According to Google, 7% of all search queries contain at least one spelling mistake and, in accordance with the basic principles of probability, the longer a query becomes, the more likely an error becomes.
To date, PPC managers have had the option of utilizing the “close variants” matching option. This meant that account managers could choose whether their exact match or phrase match keywords would match with close misspellings or singular/pluralized search queries.
For example, with close variant matching turned on by an account manager who was advertising on the keyword [blue shirts], would still serve ads to a user who accidentally searched for blue shirs.
In this scenario, if close variant had been off, the ads would not have shown to our clumsy-fingered Google user.
However, Google announced on Thursday that beginning in late September, the option to utilize close variant matching will no longer be available, and all campaigns will be opted in. Google’s rationalization for this change, as written in the announcement itself is, “Even if what [the searcher] has typed isn’t perfect, people still want to connect with the businesses, products, and services they’re trying to find.”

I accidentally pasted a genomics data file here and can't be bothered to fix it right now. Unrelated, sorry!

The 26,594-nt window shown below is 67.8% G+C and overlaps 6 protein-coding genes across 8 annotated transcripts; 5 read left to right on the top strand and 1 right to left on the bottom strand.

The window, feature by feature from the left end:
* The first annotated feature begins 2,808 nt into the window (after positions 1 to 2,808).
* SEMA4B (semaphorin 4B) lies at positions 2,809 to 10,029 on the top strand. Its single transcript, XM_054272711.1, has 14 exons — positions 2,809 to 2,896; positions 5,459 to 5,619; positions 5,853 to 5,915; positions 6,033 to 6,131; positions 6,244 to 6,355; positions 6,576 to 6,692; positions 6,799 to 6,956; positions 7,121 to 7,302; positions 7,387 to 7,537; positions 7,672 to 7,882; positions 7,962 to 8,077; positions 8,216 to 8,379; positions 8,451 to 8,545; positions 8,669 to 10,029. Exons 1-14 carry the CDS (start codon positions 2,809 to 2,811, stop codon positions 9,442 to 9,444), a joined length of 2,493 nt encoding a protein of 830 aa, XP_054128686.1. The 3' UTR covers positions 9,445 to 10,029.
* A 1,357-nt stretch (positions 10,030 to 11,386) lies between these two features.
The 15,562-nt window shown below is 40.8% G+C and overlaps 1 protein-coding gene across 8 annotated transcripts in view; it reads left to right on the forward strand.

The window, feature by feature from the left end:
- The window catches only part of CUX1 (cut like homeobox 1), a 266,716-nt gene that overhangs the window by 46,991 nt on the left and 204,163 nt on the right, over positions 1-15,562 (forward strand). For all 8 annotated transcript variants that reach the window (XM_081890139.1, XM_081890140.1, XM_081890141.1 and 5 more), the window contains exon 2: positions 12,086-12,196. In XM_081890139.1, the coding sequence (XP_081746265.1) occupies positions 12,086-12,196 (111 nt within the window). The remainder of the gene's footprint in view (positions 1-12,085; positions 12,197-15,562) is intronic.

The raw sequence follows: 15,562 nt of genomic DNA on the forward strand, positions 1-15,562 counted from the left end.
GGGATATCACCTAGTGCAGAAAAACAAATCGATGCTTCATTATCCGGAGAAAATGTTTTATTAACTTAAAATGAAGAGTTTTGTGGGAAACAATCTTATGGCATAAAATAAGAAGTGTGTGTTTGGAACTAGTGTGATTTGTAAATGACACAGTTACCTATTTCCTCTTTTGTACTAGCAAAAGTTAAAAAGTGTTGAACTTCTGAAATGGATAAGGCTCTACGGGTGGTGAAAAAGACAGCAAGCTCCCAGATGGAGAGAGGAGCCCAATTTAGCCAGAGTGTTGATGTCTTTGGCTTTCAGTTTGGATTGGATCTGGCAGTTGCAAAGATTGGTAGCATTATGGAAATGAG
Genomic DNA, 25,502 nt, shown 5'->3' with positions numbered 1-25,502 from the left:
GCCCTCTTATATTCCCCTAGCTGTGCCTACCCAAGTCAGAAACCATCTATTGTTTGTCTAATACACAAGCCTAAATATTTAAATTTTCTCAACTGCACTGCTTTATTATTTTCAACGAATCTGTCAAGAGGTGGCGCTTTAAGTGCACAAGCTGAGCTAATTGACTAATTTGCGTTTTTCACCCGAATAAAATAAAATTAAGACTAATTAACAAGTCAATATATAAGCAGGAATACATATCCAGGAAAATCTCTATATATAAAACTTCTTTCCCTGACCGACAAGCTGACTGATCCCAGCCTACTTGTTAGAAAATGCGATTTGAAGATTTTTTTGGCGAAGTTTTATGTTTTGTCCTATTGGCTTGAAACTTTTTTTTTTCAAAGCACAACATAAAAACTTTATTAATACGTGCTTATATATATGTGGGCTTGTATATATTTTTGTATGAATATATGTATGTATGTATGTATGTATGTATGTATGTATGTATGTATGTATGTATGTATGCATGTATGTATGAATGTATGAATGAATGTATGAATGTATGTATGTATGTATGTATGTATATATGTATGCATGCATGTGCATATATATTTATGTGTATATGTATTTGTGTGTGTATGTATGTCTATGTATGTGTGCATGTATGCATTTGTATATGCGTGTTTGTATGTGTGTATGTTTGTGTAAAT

Google also revealed that since 2012, advertisers who utilized the close variant matching saw an average of 7% more clicks on exact and phrase match keywords, with comparable increases in CTR and in conversion percentage.
So long story short, the requirement to opt into close variant matching is (as Google perceives) a positive consequence of widespread performance increases. However, pour one out for your fallen freedom of choice.
(featured image by Steve Rhodes/Flickr)